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Health and Sport Sciences


While bones and muscles adapt to mechanical loading, it appears that very specific types of stimuli must be applied to achieve osteogenesis. Our study assessed musculoskeletal outcomes to 30 training sessions on an Inertial Exercise Trainer (Newnan, GA). Subjects (n = 13) performed workouts with their left leg, while their right served as an untreated control. Work-outs entailed three 60-s sets each of knee extension, hip extension and calf press exercises, separated by 90-s rests. Before and after the 30 training sessions, subjects underwent strength tests (knee and ankle extensors of both legs), DEXA scans (hip, knee and ankles of both legs), and blood draws. After 30 training sessions 2 × 2 ANOVAs showed left leg peak torques rose significantly. 2 × 2 ANCOVAs, with bone scan area as a covariate, showed significant left leg calcaneal bone mineral content ( + 29 %) and density ( + 33 %) increases after 30 training sessions. A significant decline in C-terminal telopeptides of type I collagen, a blood marker of bone resorption, also occurred after 30 training sessions. The Inertial Exercise Trainer’s large volume of training session repetitions elicited high peak force, peak acceleration and impulses that likely provided a mechanical loading stimulus that evoked calcaneal accretion.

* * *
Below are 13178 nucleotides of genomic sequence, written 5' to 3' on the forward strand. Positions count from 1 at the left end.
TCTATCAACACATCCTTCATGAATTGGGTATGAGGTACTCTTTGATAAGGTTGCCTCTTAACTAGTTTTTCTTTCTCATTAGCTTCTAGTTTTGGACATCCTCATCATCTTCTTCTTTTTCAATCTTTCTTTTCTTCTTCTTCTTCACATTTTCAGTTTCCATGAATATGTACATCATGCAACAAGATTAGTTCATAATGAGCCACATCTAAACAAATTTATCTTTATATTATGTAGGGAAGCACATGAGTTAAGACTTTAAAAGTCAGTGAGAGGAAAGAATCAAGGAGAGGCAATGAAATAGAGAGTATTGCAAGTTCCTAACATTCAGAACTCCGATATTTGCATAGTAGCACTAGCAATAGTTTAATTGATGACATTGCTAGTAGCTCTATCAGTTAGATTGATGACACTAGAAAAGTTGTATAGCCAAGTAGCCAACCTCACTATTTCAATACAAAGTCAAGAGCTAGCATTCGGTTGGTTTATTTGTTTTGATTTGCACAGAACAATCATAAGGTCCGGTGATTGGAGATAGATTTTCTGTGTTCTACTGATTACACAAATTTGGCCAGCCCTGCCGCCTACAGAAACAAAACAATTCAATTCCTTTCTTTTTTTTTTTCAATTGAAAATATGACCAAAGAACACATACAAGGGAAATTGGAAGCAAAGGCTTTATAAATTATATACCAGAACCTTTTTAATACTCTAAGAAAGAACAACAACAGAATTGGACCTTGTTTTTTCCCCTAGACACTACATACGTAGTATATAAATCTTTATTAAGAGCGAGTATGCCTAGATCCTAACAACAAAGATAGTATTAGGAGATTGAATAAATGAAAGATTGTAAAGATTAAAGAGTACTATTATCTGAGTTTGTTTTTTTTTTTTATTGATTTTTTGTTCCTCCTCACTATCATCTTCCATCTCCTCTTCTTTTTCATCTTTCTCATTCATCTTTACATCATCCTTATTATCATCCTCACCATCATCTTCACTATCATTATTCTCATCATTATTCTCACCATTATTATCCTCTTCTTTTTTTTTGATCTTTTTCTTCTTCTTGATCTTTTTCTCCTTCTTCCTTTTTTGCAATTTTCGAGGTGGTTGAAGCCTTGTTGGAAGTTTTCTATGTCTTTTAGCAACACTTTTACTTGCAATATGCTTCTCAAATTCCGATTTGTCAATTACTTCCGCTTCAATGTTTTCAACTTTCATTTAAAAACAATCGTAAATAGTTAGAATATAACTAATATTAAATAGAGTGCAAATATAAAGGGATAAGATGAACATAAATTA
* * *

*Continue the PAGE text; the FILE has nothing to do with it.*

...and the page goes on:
Original Publication Information

Caruso, J. F., et al. "Musculoskeletal Outcomes From Chronic High-Speed, High-Impulse Resistance Exercise.” 2018. International Journal of Sports Medicine 39(10): 791-801.